Life event

Under Pressure

Aka Car Troubles part 5(?)

About a month ago, I had to go away for a week and the easiest option was to drive there and back. Shortly after pulling onto the main road, the car gave a warning noise and a “check tyre pressure” light came on.

I definitely didn’t have a flat tyre, because I know what that’s like. It could have been a slow puncture (which I’ve also had before) or could it have been that I hadn’t checked the tyres recently and they had all just got low. Thinking it through, the last time I filled the tyres was before Christmas, and I’d driven about a thousand miles since then so it could be that. But my car had also been serviced more recently and I’m sure they check the tyres then. What if the garage had inadvertently done something to the tyres?

Anyway, I turned the car around and headed to the petrol station. I didn’t particularly notice any of the tyres were low when I topped them up, but the car was parked in such a way that I couldn’t see the pressure gauge. This seemed to fix the problem and I drove off on my way. I was however concerned about what would happen if the warning came on again, particularly if I was on the motorway. Fortunately this didn’t happen and I made it home at the end of the week fine (if you count having COVID as being fine).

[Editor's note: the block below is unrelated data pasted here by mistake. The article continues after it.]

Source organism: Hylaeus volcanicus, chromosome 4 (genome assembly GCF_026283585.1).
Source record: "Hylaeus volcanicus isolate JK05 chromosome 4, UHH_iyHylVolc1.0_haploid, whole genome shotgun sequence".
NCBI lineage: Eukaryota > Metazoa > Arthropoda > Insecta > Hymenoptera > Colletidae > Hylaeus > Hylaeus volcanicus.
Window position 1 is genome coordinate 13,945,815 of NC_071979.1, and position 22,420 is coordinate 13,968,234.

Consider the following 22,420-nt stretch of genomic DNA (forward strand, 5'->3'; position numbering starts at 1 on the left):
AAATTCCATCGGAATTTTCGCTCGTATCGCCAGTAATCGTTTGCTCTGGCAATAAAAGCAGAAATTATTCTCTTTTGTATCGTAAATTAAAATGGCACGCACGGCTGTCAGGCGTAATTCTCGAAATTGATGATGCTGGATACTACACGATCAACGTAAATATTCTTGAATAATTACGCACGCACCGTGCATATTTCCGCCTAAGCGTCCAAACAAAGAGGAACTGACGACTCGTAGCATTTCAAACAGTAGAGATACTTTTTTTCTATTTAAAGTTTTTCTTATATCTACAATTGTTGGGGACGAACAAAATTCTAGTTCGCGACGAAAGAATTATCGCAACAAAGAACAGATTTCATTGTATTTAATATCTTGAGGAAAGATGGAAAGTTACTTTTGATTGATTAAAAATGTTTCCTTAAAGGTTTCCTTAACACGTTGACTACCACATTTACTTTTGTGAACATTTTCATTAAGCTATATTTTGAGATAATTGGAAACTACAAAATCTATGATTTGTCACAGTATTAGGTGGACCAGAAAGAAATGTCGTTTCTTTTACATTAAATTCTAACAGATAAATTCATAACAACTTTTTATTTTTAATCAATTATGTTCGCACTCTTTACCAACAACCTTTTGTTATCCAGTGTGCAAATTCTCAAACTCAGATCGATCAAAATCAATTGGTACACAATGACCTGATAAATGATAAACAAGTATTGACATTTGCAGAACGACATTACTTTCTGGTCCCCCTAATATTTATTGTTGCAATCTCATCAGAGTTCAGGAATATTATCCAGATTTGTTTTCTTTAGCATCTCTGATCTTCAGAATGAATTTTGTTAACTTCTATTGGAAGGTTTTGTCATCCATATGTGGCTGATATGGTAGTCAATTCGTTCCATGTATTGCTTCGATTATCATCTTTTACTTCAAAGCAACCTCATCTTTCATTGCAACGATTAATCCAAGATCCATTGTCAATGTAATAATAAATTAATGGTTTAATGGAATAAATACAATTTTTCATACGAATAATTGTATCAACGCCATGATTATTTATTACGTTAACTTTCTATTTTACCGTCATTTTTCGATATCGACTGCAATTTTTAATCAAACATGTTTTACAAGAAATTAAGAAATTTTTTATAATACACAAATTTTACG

Fast forward to this week and I had to take the car out again (although only for a local journey this time). The warning light came on again. So this time I decided to take it to my nearby garage.

“Do you know which tyre it is?”

I really didn’t have a clue. “I think it’s the front right. But the pressure should be around 30, except for the dodgy tyre.”

He pulled out his pressure gauge and stuck it on the front right tyre. “19 and a half.”

Clearly my intuition on which tyre was correct. The mechanic looked for punctures but didn’t see anything. He then noticed that pushing on the tyre valve let out a load of air.

Turns out there was a small hole in the valve stem so every time the tyre went round and the valve wobbled, a very small amount of air leaked out. A short time later and a replacement valve stem had been fitted. Much cheaper than a new tyre and the warning light has now gone off. Problem solved!


Full Speed Ahead